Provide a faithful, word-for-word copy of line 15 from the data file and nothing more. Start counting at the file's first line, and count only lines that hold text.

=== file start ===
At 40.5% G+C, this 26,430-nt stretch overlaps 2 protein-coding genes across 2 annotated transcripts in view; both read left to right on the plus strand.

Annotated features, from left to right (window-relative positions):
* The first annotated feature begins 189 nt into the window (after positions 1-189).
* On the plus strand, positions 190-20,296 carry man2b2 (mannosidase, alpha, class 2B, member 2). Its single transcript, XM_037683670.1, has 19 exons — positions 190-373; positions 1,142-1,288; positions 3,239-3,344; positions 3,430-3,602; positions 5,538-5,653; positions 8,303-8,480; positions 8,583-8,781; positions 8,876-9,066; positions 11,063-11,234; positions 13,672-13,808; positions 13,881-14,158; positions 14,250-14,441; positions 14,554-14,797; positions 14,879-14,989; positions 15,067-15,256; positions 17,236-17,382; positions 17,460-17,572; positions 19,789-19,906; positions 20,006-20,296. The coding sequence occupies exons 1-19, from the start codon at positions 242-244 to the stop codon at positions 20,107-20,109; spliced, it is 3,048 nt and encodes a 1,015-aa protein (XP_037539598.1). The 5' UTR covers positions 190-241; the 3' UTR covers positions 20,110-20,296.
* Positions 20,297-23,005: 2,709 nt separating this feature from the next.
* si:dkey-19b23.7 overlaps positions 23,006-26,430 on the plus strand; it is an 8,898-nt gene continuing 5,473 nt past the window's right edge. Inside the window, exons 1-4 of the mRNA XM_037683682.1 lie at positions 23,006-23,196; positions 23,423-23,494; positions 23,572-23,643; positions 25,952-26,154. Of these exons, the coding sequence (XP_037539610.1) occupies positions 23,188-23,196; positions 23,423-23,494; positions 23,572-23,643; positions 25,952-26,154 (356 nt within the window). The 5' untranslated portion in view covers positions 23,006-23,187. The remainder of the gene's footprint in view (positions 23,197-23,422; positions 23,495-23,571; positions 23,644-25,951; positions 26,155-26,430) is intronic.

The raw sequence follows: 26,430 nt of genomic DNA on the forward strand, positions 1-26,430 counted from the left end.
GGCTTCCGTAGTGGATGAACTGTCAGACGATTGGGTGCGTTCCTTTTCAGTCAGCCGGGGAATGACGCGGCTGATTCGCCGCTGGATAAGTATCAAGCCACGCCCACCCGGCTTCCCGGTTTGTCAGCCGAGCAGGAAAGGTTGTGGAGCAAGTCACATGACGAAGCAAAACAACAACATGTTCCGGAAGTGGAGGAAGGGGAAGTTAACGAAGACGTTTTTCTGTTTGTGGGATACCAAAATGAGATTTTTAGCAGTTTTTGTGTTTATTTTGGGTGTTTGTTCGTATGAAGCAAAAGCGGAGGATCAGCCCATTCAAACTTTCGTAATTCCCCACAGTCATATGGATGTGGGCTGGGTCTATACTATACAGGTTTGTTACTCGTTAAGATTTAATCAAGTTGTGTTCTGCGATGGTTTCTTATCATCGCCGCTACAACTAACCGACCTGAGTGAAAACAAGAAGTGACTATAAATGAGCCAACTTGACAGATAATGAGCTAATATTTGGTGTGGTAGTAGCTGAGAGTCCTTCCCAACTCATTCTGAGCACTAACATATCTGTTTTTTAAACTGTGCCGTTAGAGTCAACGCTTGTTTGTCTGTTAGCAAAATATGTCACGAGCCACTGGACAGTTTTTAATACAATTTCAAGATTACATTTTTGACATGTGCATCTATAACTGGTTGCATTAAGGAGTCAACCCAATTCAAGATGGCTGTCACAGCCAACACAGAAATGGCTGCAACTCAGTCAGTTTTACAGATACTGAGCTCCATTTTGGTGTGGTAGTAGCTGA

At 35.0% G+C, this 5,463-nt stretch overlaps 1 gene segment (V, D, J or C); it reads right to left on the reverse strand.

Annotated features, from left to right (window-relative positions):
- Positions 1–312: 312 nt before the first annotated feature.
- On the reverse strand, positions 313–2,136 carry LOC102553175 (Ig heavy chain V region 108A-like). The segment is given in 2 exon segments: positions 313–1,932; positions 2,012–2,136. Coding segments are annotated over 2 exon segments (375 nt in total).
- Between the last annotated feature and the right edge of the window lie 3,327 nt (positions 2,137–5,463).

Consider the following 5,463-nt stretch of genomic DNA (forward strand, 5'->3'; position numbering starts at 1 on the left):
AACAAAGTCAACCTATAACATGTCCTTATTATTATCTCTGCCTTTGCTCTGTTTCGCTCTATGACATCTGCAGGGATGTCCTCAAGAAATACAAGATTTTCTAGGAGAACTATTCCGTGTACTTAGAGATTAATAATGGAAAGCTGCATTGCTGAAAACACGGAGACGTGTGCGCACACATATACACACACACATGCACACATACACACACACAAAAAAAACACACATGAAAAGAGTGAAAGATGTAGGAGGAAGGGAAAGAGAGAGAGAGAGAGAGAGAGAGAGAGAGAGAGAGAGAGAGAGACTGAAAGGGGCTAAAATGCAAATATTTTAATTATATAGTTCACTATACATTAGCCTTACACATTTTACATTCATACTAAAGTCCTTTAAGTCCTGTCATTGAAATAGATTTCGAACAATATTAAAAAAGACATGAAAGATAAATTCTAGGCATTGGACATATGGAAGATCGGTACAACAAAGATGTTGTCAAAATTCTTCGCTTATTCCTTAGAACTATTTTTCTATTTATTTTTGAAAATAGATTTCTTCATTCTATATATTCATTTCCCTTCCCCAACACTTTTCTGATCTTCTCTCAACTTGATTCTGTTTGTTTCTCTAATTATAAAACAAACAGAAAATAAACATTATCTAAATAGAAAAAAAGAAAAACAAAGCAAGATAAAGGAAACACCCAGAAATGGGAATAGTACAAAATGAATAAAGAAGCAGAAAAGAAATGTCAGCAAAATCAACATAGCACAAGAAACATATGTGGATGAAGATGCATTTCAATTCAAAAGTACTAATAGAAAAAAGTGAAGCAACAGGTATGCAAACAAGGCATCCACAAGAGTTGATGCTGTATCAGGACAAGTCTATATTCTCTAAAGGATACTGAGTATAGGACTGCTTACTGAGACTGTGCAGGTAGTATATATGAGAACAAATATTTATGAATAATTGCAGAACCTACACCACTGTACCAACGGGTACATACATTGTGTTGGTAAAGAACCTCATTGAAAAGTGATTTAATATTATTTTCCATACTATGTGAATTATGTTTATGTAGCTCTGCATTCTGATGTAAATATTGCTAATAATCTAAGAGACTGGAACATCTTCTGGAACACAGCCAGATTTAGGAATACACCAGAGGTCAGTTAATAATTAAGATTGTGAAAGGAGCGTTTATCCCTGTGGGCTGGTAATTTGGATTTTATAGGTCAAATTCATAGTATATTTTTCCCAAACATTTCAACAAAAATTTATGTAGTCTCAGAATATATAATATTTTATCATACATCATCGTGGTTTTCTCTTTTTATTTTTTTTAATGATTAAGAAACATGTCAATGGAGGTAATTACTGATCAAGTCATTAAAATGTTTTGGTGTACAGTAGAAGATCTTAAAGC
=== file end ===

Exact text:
AACAAAGTCAACCTATAACATGTCCTTATTATTATCTCTGCCTTTGCTCTGTTTCGCTCTATGACATCTGCAGGGATGTCCTCAAGAAATACAAGATTTTCTAGGAGAACTATTCCGTGTACTTAGAGATTAATAATGGAAAGCTGCATTGCTGAAAACACGGAGACGTGTGCGCACACATATACACACACACATGCACACATACACACACACAAAAAAAACACACATGAAAAGAGTGAAAGATGTAGGAGGAAGGGAAAGAGAGAGAGAGAGAGAGAGAGAGAGAGAGAGAGAGAGAGAGAGACTGAAAGGGGCTAAAATGCAAATATTTTAATTATATAGTTCACTATACATTAGCCTTACACATTTTACATTCATACTAAAGTCCTTTAAGTCCTGTCATTGAAATAGATTTCGAACAATATTAAAAAAGACATGAAAGATAAATTCTAGGCATTGGACATATGGAAGATCGGTACAACAAAGATGTTGTCAAAATTCTTCGCTTATTCCTTAGAACTATTTTTCTATTTATTTTTGAAAATAGATTTCTTCATTCTATATATTCATTTCCCTTCCCCAACACTTTTCTGATCTTCTCTCAACTTGATTCTGTTTGTTTCTCTAATTATAAAACAAACAGAAAATAAACATTATCTAAATAGAAAAAAAGAAAAACAAAGCAAGATAAAGGAAACACCCAGAAATGGGAATAGTACAAAATGAATAAAGAAGCAGAAAAGAAATGTCAGCAAAATCAACATAGCACAAGAAACATATGTGGATGAAGATGCATTTCAATTCAAAAGTACTAATAGAAAAAAGTGAAGCAACAGGTATGCAAACAAGGCATCCACAAGAGTTGATGCTGTATCAGGACAAGTCTATATTCTCTAAAGGATACTGAGTATAGGACTGCTTACTGAGACTGTGCAGGTAGTATATATGAGAACAAATATTTATGAATAATTGCAGAACCTACACCACTGTACCAACGGGTACATACATTGTGTTGGTAAAGAACCTCATTGAAAAGTGATTTAATATTATTTTCCATACTATGTGAATTATGTTTATGTAGCTCTGCATTCTGATGTAAATATTGCTAATAATCTAAGAGACTGGAACATCTTCTGGAACACAGCCAGATTTAGGAATACACCAGAGGTCAGTTAATAATTAAGATTGTGAAAGGAGCGTTTATCCCTGTGGGCTGGTAATTTGGATTTTATAGGTCAAATTCATAGTATATTTTTCCCAAACATTTCAACAAAAATTTATGTAGTCTCAGAATATATAATATTTTATCATACATCATCGTGGTTTTCTCTTTTTATTTTTTTTAATGATTAAGAAACATGTCAATGGAGGTAATTACTGATCAAGTCATTAAAATGTTTTGGTGTACAGTAGAAGATCTTAAAGC